While statistical analysis isn’t exactly my passion now, I find myself engaging with scholarship I never would have before. Quantitative linguistics papers about word distribution in childhood input, papers about quantitative analysis of incidence of cosmological properties in possible string-theory worlds… The list goes on. This experience has opened me up to a whole new type of scholarship, across disciplines, which prior to participation in this lab, I was not capable of appreciating.


While the year in SNaPP Lab wasn’t at all what I was expecting (due to my failure to read), I am glad it turned out the way it did, and I’m glad to have the year of experience. It’s been a great one.



Projects (2014). Retrieved 4 May 2014 from

Wilson, F. (1984). Hume’s cognitive stoicism. Hume Studies10, 52-68. Retrieved from

Technology Can’t Change Politics

A surprising amount of academic articles about the internet–particularly those written in the early 2000s–refer to internet technology as a transformative tool that has the potential to fundamentally alter American politics. Unfortunately, it seems as if technological innovation isn’t sufficient to spur political reform. The past 30 years have seen enormous technological change, including widespread adoption of personal computers, the internet, and cell phones. These technologies have had a profound impact on the ways in which we interact with others and perform daily tasks. And yet our political systems remain unchanged. The political debates and challenges of 1994—or even 1984—seem remarkably similar to those of 2014.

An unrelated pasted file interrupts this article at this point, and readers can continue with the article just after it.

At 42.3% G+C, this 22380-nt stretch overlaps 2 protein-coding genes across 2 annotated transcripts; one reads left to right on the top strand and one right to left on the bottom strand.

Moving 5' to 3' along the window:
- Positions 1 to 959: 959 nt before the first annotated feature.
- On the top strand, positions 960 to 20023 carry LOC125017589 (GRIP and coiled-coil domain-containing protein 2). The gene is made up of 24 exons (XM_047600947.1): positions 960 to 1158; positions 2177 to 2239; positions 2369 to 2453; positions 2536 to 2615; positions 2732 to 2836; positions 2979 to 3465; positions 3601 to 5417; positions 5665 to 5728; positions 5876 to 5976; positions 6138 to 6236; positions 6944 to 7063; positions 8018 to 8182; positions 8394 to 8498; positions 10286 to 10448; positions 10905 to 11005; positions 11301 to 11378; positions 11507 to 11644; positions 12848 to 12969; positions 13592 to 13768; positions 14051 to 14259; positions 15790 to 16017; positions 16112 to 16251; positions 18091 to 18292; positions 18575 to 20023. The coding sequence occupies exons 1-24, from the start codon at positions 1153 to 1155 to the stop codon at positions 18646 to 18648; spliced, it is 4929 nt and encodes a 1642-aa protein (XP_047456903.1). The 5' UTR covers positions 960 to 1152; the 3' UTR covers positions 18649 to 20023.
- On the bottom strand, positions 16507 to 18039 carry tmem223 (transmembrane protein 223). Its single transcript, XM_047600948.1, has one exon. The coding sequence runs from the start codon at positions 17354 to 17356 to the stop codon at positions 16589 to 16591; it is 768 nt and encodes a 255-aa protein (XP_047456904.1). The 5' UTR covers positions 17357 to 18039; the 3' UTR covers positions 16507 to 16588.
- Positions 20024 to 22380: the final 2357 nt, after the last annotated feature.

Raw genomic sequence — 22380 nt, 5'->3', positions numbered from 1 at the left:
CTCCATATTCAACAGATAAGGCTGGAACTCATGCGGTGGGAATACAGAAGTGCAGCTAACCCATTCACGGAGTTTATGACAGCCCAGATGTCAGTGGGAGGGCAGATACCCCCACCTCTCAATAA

This, I believe, is due to the powerful effect of institutions. America’s political institutions create an incentive structure for politicians. New technologies can change how we elect people, who we elect, how we interact with elected officials, etc. But in some sense these changes are superfluous. Whether you use social media to help elect Barack Obama or print media to put George H. W. Bush in the White House, there will still be two dominant parties. Money will drive political outcomes. Capital will accrue wealth faster than labor, leading to inequality. One Senator will have the ability to block entire pieces of legislation. Organized political minorities will have a greater influence than apathetic majorities. Technology, however great its effect on our personal lives, is largely unable to alter the incentive structures America’s political institutions create.